Adherens junctions in epithelial cells and in bioengineered tissues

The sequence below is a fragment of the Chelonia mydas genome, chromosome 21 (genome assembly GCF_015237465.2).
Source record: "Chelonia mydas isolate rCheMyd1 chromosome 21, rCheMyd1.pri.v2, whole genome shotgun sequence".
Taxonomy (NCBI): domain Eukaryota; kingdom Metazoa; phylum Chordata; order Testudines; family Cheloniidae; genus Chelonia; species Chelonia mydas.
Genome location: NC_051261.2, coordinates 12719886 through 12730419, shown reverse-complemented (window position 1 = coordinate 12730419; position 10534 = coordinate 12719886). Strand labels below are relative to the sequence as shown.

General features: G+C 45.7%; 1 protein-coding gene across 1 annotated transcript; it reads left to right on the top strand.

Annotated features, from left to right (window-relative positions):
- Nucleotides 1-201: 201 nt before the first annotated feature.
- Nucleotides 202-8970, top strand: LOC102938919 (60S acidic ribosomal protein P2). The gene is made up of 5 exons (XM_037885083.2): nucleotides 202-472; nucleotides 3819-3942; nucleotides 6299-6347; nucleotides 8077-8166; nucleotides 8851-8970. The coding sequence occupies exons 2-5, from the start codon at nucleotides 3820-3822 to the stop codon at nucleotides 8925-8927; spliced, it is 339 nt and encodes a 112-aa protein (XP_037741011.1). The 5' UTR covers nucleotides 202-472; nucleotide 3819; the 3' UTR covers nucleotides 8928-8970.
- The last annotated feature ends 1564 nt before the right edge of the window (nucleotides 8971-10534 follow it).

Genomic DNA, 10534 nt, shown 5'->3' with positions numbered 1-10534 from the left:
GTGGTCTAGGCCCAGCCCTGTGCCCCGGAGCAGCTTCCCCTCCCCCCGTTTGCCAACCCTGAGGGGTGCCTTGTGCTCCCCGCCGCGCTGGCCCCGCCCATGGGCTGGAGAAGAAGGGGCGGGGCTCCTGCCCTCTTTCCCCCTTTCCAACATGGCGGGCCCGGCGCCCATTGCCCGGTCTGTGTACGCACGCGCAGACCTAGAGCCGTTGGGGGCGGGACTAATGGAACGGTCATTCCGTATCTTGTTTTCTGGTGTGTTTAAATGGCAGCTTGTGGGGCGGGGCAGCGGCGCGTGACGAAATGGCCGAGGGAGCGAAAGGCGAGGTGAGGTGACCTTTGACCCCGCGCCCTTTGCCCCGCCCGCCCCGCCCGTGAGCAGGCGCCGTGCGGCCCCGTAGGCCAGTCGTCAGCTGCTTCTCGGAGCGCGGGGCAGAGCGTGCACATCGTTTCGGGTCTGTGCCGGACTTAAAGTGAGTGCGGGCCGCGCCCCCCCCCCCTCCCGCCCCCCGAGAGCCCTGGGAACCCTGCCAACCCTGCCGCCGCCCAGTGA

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Recently it was demonstrated that JNK acts as a switch, signaling adherens junction formation. Inhibition of JNK chemically by SP600125 or by using a dominant negative JNK system promotes the formation of adherens junction, in vitro . It was also shown that &agr;-catenin leaves the E-cadherin/β-catenin complex and binds to actin and reorganizes the cytoskeleton, upon junction formation. However, in some cell types it was observed that this separation was not required although JNK inhibition resulted in adherens junctions formation as observed in keratinocytes. In order to test if this separation is necessary for junction formation, &agr;-catenin was mutated in such a way that its interaction with β-catenin was enhanced and it did not separate from β-catenin upon JNK inhibition. It was seen that junctions were still formed suggesting that the separation is not required for adherens junctions formation. However, it may be interesting to know if this separation is required for actin reorganization as &agr;-catenin cannot bind actin and β-catenin simultaneously. Preliminary data have shown negative correlation between p-JNK levels and adherent junction formation in human foreskin tissue. Here, we demonstrate that by genetic modification of JNK activity, the pattern of adherent junction formation can be changed in vivo and in bioengineering skin equivalents. In order to recapitulate the physiological conditions in-vitro, we constructed tissue engineered skin equivalents to mimic the human epidermis. Further, we also engineered skin made of siRNA JNK1 and siRNA JNK2 knockdown keratinocytes. JNK knockdown affects proliferation and cell adhesion in the tissue. The skin equivalents made from the siRNA JNK1 cells have lesser number of layers and siRNA JNK2 cells have more layers than the wild type. Also, these skins made from knockdown cells have a significantly higher intensity of adherens junctions even in the basal layer compared to the wild type epidermis. We confirmed these results in vivo , in skin samples taken from genetically modified mouse carrying the JNK knockout genes. Similar results were seen in the proliferation and adherens junctions of the mouse skin, in accordance with bioengineered skin data. These results show that inhibition of JNK activity is required for adherens junction formation in a three dimensional setting as well. Since JNK has been associated with certain tumors, the effect of JNK on adherens junction formation may help us understand tumor progression better.